Pre-req: COMP.4630 Mobile App Programming l.
An introduction to research methods for the criminal justice professional including terminology, standard methodologies, and elementary statistics. Meets Core Curriculum Essential Learning Outcome for Information Literacy (IL).
Academic Plan Criminal Justice (BS) and Junior/Senior Standing only.
Discusses interval estimation, hypothesis testing, analysis of variance, applied regression theory, correlation analysis, and other selected topics.
Pre-Req: ECON 2110 Statistics I or 92.183 Intro to Statistics or MATH 2830 Introduction to Statistics.
This course studies the formal role of money, interest rates, interest rate determination, and financial markets within the context of aggregate economic activity. These topics are related to central banks, with a focus on the Federal Reserve, and linked to money supply and the tools of monetary policy. Formal theories and practical implementation of strategies and tactics of monetary policy are addressed, as well as their implications for aggregate economic activity. This course meets Core Curriculum Essential Learning Outcome for Information Literacy (IL) and Written & Oral Communication (WOC).
Pre-Req: ECON 2010 Principles of Microeconomics and ECON 2020 Principles of Macroeconomics.
In this course, students will do what scientist do: have a chance to ask and answer questions about the world around us, collect data in a variety of ways and use data to help investigate the world. Students will explore how carefully coaching children to learn the skills that scientists use can build their developing science literacy. Students will work in pairs and, with a mentor teacher in a local school, plan, implement, and assess a science unit. Using high-quality science kits, teaching pairs will focus on a different set of science teaching skills each week. The course instructor and mentor teacher will observe and provide verbal and written-feedback each week. Must take 1 undergraduate laboratory science course.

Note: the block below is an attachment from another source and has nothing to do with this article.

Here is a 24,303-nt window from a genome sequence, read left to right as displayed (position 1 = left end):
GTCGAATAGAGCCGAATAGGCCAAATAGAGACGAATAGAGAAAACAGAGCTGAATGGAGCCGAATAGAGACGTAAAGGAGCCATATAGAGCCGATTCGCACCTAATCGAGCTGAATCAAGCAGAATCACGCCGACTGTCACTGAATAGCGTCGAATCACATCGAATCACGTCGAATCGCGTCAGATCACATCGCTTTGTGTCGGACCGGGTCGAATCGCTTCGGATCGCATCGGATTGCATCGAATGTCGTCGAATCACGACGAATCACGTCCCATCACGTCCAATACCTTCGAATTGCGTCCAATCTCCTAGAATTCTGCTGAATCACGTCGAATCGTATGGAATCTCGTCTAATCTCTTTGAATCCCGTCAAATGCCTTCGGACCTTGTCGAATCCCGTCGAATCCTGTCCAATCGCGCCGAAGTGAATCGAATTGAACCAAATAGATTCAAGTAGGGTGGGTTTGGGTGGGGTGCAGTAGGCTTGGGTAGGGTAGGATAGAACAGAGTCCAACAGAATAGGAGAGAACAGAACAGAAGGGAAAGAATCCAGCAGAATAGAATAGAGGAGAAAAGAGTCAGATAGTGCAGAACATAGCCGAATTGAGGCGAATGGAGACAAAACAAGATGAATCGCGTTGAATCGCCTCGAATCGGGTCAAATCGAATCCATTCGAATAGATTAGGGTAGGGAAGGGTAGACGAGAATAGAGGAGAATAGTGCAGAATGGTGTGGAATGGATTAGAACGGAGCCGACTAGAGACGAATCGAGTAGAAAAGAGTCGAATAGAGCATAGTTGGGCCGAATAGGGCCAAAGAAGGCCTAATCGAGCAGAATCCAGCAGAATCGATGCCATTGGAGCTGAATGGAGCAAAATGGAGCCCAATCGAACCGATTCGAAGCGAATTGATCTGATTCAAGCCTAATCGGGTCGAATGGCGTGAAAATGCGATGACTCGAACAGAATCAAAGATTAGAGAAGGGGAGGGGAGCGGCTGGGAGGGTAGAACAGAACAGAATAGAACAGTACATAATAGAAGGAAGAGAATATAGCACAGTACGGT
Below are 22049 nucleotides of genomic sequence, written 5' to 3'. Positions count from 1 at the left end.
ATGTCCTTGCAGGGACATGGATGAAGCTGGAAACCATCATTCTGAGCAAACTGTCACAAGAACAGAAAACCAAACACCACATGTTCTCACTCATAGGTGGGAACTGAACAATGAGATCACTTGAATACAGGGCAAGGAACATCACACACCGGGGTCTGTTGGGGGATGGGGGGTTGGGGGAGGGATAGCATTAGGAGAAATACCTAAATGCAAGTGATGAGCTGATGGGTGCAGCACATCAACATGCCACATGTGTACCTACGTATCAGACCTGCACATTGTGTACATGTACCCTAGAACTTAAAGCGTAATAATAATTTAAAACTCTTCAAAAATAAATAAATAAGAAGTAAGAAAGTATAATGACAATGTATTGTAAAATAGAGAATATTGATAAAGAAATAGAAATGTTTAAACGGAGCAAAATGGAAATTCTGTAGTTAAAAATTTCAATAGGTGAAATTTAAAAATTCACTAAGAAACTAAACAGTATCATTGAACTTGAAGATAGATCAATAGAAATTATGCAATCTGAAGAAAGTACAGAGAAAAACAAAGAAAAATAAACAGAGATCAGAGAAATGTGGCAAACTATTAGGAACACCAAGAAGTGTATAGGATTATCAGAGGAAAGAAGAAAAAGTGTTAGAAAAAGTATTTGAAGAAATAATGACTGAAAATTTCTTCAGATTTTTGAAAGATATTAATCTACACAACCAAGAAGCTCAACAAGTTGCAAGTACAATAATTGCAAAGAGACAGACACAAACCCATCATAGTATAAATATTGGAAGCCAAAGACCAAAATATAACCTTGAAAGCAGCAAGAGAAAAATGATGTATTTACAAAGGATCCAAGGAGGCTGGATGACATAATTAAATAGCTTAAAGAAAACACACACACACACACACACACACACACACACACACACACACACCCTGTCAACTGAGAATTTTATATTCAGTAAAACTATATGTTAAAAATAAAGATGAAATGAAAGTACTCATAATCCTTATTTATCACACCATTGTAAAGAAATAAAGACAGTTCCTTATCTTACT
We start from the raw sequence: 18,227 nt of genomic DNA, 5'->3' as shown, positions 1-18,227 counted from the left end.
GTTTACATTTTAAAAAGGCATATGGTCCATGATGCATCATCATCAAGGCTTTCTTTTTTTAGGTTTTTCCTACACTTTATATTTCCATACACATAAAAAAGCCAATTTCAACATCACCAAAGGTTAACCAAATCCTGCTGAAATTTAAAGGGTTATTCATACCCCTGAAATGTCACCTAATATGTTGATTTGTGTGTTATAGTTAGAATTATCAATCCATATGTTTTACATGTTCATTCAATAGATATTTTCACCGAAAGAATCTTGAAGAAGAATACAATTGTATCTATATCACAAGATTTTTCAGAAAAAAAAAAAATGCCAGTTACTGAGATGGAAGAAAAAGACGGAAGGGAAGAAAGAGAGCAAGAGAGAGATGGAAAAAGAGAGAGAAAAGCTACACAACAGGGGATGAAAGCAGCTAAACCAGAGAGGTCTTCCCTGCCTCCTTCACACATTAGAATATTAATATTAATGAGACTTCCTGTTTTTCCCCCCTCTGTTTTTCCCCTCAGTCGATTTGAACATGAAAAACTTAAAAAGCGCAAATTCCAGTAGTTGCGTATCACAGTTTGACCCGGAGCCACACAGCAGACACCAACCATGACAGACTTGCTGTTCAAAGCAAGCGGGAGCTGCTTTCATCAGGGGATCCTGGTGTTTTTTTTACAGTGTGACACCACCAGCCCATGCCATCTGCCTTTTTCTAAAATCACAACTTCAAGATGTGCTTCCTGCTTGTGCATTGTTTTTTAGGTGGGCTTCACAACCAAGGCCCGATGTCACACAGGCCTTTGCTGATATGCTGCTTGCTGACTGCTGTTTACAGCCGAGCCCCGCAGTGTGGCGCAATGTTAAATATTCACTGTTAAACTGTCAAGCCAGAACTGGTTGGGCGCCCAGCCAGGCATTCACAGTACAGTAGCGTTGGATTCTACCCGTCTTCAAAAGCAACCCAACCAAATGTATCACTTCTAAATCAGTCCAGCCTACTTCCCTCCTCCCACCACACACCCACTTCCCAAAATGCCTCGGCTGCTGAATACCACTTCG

Pre-req: Only students enrolled in BA Ed. degree program.
A study of selected histories, comedies, and tragedies. Meets Core Curriculum Essential Learning Outcome for Information Literacy (IL) and Written & Oral Communication (WOC).
Pre-Req: ENGL.1020 College Writing II.
A study of selected histories, comedies, and tragedies not covered in 42.243. Shakespeare I is not a prerequisite.
This is the second of a two course capstone sequence. This course provides an integrative design experience in engineering. Students work of multi-disciplinary teams and apply their engineering problem solving skills on open-ended, real-world projects. Projects may include members form other departments and colleges. This course has an emphasis on team work, Communication, report writing, oral presentations, design, analysis, test and fabrication. This course may be used as a substitute for the culminating capstone course in Electrical and Computer Engineering (EECE.4491), Plastics Engineering (PLAS.4160) and Mechanical Engineering (MECH.4230).
Pre-req: ENGN.4019 Engineering Capstone Design Proposal.